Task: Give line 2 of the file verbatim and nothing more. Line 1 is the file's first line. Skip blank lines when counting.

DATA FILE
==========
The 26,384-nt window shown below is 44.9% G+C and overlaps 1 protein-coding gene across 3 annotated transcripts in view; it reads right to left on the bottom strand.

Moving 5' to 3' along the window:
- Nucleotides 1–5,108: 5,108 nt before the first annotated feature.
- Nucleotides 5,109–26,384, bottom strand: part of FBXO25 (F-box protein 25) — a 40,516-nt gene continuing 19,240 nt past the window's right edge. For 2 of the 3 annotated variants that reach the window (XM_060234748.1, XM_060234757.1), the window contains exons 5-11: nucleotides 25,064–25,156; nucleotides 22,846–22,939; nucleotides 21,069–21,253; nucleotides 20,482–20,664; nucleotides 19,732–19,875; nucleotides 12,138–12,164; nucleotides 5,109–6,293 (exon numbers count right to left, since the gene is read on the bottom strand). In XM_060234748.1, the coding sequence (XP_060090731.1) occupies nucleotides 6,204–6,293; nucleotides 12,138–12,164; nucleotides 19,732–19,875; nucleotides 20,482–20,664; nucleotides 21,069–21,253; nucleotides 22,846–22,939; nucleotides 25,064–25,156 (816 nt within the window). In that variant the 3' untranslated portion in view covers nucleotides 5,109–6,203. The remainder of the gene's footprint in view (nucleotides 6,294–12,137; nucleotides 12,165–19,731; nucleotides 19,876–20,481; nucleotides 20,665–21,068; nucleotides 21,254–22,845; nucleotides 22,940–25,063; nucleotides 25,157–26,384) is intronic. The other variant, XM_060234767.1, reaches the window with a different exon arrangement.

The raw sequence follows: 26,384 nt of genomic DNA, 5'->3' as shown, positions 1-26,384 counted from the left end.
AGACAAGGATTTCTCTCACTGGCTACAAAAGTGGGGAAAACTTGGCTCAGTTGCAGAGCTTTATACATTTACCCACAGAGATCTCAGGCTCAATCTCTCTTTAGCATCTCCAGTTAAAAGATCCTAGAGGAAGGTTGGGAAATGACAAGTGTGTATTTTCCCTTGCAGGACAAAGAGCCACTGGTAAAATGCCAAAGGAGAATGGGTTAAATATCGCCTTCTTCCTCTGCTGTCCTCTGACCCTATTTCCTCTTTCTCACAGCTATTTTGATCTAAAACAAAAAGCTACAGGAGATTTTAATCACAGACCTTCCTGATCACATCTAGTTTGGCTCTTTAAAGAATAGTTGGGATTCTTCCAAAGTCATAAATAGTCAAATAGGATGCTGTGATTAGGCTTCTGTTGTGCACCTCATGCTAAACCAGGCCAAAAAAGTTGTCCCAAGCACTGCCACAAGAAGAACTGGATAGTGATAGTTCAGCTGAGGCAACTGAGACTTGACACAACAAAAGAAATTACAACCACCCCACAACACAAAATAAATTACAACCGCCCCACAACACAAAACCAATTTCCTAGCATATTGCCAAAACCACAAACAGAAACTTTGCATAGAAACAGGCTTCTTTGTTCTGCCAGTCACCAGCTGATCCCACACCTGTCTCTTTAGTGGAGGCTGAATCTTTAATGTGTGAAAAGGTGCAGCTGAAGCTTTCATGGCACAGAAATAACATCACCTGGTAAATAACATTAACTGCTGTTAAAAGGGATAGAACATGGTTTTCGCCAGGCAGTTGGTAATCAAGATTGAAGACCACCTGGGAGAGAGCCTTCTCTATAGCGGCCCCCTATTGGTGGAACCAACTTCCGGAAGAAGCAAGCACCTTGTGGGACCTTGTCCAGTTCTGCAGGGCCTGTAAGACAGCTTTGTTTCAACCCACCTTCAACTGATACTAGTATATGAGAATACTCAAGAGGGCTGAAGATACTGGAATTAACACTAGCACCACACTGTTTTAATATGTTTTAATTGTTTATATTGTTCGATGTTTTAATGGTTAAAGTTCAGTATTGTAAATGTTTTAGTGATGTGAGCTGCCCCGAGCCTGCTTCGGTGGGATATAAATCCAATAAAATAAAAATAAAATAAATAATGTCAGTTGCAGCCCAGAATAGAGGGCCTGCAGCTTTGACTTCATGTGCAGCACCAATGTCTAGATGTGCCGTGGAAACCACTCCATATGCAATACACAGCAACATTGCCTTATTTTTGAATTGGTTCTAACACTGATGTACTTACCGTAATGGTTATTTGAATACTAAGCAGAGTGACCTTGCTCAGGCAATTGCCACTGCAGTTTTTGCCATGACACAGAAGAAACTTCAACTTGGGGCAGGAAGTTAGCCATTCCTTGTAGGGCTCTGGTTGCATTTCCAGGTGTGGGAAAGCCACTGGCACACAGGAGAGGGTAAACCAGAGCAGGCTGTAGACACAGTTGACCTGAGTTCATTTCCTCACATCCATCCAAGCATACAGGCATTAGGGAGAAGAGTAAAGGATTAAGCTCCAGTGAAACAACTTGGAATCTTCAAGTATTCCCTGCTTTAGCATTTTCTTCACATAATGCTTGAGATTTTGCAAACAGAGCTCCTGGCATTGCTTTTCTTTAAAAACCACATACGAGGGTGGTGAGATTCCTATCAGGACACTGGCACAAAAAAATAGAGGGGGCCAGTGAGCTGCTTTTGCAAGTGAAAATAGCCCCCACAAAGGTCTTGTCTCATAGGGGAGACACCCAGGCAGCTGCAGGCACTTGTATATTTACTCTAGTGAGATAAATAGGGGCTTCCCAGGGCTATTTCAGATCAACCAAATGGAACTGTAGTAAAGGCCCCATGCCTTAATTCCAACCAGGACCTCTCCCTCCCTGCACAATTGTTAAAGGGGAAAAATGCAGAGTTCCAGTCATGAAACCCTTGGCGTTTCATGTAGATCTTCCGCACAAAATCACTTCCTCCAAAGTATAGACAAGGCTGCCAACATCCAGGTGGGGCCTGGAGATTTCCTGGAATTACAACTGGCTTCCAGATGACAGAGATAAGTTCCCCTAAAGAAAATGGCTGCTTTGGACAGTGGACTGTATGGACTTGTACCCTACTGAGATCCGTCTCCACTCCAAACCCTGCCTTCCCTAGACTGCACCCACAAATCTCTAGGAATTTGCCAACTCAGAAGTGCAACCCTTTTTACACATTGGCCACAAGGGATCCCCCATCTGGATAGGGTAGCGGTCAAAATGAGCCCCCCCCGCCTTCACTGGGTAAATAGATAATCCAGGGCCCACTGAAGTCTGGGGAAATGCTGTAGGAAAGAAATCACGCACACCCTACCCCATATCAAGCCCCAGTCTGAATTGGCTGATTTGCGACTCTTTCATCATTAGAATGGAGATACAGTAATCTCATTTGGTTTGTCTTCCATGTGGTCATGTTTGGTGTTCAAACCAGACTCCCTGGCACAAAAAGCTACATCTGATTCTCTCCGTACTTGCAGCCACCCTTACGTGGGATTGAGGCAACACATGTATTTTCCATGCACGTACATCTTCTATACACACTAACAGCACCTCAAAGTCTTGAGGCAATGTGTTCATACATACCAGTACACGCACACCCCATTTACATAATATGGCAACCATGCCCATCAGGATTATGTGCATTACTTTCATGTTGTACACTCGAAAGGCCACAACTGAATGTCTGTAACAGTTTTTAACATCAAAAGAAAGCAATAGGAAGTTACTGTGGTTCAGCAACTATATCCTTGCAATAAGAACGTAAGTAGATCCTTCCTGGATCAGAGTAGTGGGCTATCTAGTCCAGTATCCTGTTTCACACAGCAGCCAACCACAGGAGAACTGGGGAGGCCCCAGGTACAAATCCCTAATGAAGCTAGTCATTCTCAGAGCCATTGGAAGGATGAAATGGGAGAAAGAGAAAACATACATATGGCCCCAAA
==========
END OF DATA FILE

Moving 5' to 3' along the window: